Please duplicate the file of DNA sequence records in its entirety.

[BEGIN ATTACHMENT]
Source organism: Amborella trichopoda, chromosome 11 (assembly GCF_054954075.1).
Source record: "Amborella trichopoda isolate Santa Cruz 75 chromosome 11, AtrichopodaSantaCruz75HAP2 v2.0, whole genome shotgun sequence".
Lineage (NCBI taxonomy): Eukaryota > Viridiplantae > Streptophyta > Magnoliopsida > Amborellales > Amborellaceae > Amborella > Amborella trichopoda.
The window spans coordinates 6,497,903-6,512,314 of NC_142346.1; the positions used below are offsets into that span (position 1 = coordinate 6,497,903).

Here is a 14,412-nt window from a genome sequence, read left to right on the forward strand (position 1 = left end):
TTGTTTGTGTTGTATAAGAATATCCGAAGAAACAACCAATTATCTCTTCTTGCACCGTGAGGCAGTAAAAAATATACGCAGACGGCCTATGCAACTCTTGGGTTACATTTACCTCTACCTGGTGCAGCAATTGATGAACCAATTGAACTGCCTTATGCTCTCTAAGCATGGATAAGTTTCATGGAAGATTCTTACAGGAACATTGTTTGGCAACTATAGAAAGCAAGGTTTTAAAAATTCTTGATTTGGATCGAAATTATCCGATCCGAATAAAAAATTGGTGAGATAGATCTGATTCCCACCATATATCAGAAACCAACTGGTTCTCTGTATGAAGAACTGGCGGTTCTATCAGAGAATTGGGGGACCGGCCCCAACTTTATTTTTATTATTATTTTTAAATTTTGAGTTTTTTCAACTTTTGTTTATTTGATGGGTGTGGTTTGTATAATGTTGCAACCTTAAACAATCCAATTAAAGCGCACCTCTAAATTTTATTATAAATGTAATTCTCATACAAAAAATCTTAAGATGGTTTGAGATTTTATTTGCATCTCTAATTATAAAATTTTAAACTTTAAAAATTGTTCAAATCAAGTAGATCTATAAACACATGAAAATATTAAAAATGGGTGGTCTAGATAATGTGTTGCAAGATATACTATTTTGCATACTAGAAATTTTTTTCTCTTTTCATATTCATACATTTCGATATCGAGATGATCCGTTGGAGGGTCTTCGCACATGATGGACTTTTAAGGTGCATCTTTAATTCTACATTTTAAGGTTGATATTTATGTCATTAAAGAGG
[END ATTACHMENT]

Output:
Source organism: Amborella trichopoda, chromosome 11 (assembly GCF_054954075.1).
Source record: "Amborella trichopoda isolate Santa Cruz 75 chromosome 11, AtrichopodaSantaCruz75HAP2 v2.0, whole genome shotgun sequence".
Lineage (NCBI taxonomy): Eukaryota > Viridiplantae > Streptophyta > Magnoliopsida > Amborellales > Amborellaceae > Amborella > Amborella trichopoda.
The window spans coordinates 6,497,903-6,512,314 of NC_142346.1; the positions used below are offsets into that span (position 1 = coordinate 6,497,903).

Here is a 14,412-nt window from a genome sequence, read left to right on the forward strand (position 1 = left end):
TTGTTTGTGTTGTATAAGAATATCCGAAGAAACAACCAATTATCTCTTCTTGCACCGTGAGGCAGTAAAAAATATACGCAGACGGCCTATGCAACTCTTGGGTTACATTTACCTCTACCTGGTGCAGCAATTGATGAACCAATTGAACTGCCTTATGCTCTCTAAGCATGGATAAGTTTCATGGAAGATTCTTACAGGAACATTGTTTGGCAACTATAGAAAGCAAGGTTTTAAAAATTCTTGATTTGGATCGAAATTATCCGATCCGAATAAAAAATTGGTGAGATAGATCTGATTCCCACCATATATCAGAAACCAACTGGTTCTCTGTATGAAGAACTGGCGGTTCTATCAGAGAATTGGGGGACCGGCCCCAACTTTATTTTTATTATTATTTTTAAATTTTGAGTTTTTTCAACTTTTGTTTATTTGATGGGTGTGGTTTGTATAATGTTGCAACCTTAAACAATCCAATTAAAGCGCACCTCTAAATTTTATTATAAATGTAATTCTCATACAAAAAATCTTAAGATGGTTTGAGATTTTATTTGCATCTCTAATTATAAAATTTTAAACTTTAAAAATTGTTCAAATCAAGTAGATCTATAAACACATGAAAATATTAAAAATGGGTGGTCTAGATAATGTGTTGCAAGATATACTATTTTGCATACTAGAAATTTTTTTCTCTTTTCATATTCATACATTTCGATATCGAGATGATCCGTTGGAGGGTCTTCGCACATGATGGACTTTTAAGGTGCATCTTTAATTCTACATTTTAAGGTTGATATTTATGTCATTAAAGAGG